University Of Tasmania
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A pilot study of increasing nonpurposeful movement breaks at work as a means of reducing prolonged sitting

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posted on 2023-05-17, 17:27 authored by Paul CooleyPaul Cooley, Scott PedersenScott Pedersen
There is a plethora of workplace physical activity interventions designed to increase purposeful movement, yet few are designed to alleviate prolonged occupational sitting time. A pilot study was conducted to test the feasibility of a workplace e-health intervention based on a passive approach to increase nonpurposeful movement as a means of reducing sitting time. The study was trialled in a professional workplace with forty-six participants (33 females and 13 males) for a period of twenty-six weeks. Participants in the first thirteen weeks received a passive prompt every 45 minutes on their computer screen reminding them to stand and engage in nonpurposeful activity throughout their workday. After thirteen weeks, the prompt was disabled, and participants were then free to voluntary engage the software. Results demonstrated that when employees were exposed to a passive prompt, as opposed to an active prompt, they were five times more likely to fully adhere to completing a movement break every hour of the workday. Based on this pilot study, we suggest that the notion that people are willing to participate in a coercive workplace e-health intervention is promising, and there is a need for further investigation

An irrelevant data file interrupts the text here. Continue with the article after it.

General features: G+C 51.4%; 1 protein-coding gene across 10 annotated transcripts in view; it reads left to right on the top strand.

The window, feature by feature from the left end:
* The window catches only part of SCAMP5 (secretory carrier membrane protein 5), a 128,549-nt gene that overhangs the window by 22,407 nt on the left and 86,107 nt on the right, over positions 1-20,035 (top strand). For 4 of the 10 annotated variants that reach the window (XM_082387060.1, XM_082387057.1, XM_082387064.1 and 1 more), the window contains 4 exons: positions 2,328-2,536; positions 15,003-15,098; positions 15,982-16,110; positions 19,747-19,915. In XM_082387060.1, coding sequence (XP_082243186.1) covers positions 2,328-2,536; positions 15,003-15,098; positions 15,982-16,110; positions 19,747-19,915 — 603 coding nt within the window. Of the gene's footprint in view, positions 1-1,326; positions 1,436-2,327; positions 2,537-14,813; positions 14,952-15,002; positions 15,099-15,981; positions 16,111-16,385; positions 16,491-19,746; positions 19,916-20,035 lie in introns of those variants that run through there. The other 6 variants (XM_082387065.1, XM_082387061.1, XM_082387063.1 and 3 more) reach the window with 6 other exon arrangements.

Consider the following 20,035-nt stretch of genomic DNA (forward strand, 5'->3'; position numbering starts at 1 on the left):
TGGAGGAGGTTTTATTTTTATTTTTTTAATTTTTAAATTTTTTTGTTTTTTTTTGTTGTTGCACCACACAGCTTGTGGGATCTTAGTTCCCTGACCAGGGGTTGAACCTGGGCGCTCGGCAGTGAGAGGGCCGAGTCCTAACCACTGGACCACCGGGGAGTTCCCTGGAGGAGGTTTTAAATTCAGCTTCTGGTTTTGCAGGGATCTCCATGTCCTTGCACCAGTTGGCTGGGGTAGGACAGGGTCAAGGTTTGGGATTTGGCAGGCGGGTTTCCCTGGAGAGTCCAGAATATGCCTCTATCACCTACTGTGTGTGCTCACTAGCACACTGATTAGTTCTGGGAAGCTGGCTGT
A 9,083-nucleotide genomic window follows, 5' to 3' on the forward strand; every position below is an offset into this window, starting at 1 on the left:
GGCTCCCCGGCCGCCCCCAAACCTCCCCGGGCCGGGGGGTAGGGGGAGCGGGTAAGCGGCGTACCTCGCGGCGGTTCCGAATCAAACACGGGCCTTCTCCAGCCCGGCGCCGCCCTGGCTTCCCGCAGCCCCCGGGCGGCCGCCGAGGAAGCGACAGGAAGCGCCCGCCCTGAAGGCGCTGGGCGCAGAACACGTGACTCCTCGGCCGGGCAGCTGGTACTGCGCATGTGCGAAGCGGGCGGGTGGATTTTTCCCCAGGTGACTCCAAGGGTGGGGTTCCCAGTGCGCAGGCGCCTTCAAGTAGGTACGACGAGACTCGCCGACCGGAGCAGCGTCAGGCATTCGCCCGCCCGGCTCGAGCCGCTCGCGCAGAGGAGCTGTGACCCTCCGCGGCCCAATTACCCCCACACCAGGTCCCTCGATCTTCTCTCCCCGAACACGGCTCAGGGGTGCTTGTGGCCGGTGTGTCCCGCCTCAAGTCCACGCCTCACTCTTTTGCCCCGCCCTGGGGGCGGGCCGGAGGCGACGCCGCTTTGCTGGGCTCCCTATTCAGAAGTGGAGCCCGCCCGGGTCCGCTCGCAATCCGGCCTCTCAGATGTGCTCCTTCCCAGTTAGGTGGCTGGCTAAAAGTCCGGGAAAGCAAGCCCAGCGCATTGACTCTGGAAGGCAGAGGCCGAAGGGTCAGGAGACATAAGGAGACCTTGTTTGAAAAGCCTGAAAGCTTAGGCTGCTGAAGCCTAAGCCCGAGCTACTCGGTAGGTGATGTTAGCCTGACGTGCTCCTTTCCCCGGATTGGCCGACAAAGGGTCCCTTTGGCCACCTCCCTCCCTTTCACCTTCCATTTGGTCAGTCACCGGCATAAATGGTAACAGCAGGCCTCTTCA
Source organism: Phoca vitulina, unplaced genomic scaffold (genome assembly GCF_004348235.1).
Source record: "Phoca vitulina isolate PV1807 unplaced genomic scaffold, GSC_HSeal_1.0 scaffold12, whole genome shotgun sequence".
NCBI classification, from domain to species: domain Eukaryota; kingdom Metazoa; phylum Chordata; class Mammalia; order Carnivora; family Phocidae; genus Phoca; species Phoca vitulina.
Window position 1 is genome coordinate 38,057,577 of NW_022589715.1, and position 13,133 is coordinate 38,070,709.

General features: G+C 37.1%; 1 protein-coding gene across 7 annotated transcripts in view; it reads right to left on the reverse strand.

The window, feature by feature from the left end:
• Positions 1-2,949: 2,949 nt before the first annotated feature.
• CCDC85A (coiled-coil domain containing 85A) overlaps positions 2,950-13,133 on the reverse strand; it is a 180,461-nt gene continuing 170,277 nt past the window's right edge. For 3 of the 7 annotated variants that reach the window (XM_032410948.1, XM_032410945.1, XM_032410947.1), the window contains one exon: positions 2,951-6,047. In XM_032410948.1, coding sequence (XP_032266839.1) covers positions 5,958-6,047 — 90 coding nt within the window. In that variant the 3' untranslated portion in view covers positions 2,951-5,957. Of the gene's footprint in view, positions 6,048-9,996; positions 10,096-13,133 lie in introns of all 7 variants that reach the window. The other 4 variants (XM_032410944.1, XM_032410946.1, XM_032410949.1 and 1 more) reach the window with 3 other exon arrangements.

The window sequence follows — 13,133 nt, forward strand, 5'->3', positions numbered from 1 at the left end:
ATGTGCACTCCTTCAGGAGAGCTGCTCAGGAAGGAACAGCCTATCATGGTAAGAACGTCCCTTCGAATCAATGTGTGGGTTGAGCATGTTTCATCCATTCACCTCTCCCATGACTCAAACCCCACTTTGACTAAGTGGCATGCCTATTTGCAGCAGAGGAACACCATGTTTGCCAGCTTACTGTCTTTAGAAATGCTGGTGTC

Publication title

Journal of Environmental Research and Public Health



Article number









Faculty of Education


Hindawi Publishing Corporation

Place of publication

Basel, Switzerland

Rights statement

Licensed under Creative Commons Attribution 3.0 Unported (CC BY 3.0)

Repository Status

  • Open

Socio-economic Objectives

Preventive medicine

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